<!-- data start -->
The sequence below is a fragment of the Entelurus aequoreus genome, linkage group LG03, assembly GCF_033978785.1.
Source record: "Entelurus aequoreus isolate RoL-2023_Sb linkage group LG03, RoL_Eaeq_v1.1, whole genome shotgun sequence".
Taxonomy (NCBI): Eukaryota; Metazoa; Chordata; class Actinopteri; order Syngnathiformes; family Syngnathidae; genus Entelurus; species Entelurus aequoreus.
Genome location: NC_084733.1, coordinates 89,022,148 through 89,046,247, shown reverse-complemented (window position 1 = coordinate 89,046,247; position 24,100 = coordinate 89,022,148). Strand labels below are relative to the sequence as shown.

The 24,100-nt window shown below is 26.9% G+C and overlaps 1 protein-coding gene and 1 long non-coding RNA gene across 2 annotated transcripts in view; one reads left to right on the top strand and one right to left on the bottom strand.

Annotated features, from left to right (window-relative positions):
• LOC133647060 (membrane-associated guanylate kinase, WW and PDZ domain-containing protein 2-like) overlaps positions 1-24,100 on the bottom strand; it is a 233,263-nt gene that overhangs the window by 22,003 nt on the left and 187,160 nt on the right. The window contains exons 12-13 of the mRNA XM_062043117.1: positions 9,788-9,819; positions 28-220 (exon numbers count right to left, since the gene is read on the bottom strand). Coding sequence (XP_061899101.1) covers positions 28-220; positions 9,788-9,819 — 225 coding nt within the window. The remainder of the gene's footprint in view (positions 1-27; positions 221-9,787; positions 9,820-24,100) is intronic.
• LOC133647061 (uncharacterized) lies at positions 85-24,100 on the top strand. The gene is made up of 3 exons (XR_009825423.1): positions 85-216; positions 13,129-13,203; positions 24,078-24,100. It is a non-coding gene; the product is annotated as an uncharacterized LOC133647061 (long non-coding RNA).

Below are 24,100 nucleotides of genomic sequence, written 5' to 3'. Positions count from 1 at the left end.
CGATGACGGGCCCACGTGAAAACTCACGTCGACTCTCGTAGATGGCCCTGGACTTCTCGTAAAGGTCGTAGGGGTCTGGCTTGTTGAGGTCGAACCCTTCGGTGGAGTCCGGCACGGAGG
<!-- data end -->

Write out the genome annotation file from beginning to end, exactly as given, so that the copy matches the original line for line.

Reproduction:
The sequence below is a fragment of the Entelurus aequoreus genome, linkage group LG03, assembly GCF_033978785.1.
Source record: "Entelurus aequoreus isolate RoL-2023_Sb linkage group LG03, RoL_Eaeq_v1.1, whole genome shotgun sequence".
Taxonomy (NCBI): Eukaryota; Metazoa; Chordata; class Actinopteri; order Syngnathiformes; family Syngnathidae; genus Entelurus; species Entelurus aequoreus.
Genome location: NC_084733.1, coordinates 89,022,148 through 89,046,247, shown reverse-complemented (window position 1 = coordinate 89,046,247; position 24,100 = coordinate 89,022,148). Strand labels below are relative to the sequence as shown.

The 24,100-nt window shown below is 26.9% G+C and overlaps 1 protein-coding gene and 1 long non-coding RNA gene across 2 annotated transcripts in view; one reads left to right on the top strand and one right to left on the bottom strand.

Annotated features, from left to right (window-relative positions):
• LOC133647060 (membrane-associated guanylate kinase, WW and PDZ domain-containing protein 2-like) overlaps positions 1-24,100 on the bottom strand; it is a 233,263-nt gene that overhangs the window by 22,003 nt on the left and 187,160 nt on the right. The window contains exons 12-13 of the mRNA XM_062043117.1: positions 9,788-9,819; positions 28-220 (exon numbers count right to left, since the gene is read on the bottom strand). Coding sequence (XP_061899101.1) covers positions 28-220; positions 9,788-9,819 — 225 coding nt within the window. The remainder of the gene's footprint in view (positions 1-27; positions 221-9,787; positions 9,820-24,100) is intronic.
• LOC133647061 (uncharacterized) lies at positions 85-24,100 on the top strand. The gene is made up of 3 exons (XR_009825423.1): positions 85-216; positions 13,129-13,203; positions 24,078-24,100. It is a non-coding gene; the product is annotated as an uncharacterized LOC133647061 (long non-coding RNA).

Below are 24,100 nucleotides of genomic sequence, written 5' to 3'. Positions count from 1 at the left end.
CGATGACGGGCCCACGTGAAAACTCACGTCGACTCTCGTAGATGGCCCTGGACTTCTCGTAAAGGTCGTAGGGGTCTGGCTTGTTGAGGTCGAACCCTTCGGTGGAGTCCGGCACGGAGG